Antiretroviral treatment (ART) has altered the spectrum of HIV-related eye disease, resulting in a lower prevalence of retinal opportunistic infections (OIs). However, abnormalities in visual function have been reported in HIV-infected individuals despite effective viral suppression and the absence of retinal OIs. These changes may be mediated by an HIV-associated ‘neuroretinal disorder’, characterized by changes in the retinal nerve fibre layer (RNFL). HIV infection may also be associated with accelerated biological aging. The aim of this study was to investigate the relationships between contrast sensitivity, RNFL thickness, HIV infection and frailty in South African adults.
Methods
Case-control study of 225 HIV-infected individuals without retinal OIs and 203 gender/age-matched HIV-seronegative individuals. Peri-papillary RNFL thickness was determined with spectral domain optical coherence tomography in four quadrants. CS was measured using a Pelli-Robson chart. Frailty was assessed using standard criteria. Multivariable linear and logistic regression were used to assess associations between HIV status and RNFL/CS and frailty.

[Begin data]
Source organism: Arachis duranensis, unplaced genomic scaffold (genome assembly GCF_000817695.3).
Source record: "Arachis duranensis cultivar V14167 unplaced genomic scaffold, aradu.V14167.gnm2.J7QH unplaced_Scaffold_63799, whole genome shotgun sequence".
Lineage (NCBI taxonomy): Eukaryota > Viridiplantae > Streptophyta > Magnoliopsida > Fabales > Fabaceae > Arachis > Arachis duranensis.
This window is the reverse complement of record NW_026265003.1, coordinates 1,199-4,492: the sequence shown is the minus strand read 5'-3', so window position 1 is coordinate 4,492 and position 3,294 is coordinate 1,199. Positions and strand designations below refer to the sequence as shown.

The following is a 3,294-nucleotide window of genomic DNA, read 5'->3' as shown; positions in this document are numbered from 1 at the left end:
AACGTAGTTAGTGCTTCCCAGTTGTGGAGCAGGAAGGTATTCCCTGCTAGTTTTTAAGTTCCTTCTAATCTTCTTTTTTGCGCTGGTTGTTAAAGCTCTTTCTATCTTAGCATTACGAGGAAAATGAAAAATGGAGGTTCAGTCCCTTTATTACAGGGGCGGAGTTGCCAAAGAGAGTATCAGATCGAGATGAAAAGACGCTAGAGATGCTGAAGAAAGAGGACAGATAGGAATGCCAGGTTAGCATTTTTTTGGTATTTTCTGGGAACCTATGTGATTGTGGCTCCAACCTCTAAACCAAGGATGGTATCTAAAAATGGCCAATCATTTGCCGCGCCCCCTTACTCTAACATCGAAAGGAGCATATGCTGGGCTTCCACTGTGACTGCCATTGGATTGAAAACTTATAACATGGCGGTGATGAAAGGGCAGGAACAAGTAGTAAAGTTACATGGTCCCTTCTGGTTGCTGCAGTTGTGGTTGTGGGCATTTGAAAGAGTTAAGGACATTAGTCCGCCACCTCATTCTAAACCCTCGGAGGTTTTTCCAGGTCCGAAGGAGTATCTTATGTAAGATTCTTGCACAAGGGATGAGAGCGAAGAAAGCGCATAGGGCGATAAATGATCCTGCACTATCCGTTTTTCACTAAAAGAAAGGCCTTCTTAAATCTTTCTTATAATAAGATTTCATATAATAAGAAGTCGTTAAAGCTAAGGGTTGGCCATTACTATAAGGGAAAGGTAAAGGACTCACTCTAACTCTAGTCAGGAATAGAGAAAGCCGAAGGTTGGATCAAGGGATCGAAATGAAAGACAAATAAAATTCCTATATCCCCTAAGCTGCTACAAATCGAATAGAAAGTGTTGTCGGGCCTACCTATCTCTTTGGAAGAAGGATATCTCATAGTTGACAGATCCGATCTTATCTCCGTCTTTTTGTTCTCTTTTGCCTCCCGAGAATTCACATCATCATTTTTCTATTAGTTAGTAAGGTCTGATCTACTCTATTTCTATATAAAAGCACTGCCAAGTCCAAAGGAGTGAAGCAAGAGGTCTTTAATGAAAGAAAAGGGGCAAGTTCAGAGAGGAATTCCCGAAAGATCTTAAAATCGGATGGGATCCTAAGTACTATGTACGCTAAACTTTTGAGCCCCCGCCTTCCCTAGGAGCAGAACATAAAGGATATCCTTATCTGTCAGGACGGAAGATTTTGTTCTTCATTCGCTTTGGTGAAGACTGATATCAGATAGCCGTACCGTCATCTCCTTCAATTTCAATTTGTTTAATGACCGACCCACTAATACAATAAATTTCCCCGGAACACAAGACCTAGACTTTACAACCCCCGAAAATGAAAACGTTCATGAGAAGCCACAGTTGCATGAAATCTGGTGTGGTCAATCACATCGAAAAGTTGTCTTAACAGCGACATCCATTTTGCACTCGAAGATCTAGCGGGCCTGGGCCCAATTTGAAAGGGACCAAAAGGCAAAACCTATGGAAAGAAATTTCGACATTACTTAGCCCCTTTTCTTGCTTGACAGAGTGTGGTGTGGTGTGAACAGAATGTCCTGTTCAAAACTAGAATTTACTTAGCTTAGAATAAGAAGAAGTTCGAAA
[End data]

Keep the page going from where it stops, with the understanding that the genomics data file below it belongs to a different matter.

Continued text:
Results
The median age of both groups was similar (41.2 vs. 41.9 years, p = 0.37). 88% of HIV-infected individuals were receiving ART and their median CD4 count was 468 cells/μl. Adjusted CS score was lower in HIV-infected participants compared to HIV-seronegative individuals (1.76 vs. 1.82, p = 0.002). Independent predictors of poor CS in the HIV-infected group were positive frailty status and current HIV viral load >2 log copies/ml. Lower CS score was also associated with thin temporal RNFL in HIV-infected individuals (p = 0.04). Superior quadrant RNFL thickness was greatest in ART-naïve participants relative to the HIV-uninfected group (p-trend = 0.04). Longer ART duration was associated with thinning of inferior and nasal RNFL quadrants (p-trend = 0.03 and 0.04, respectively).
Conclusions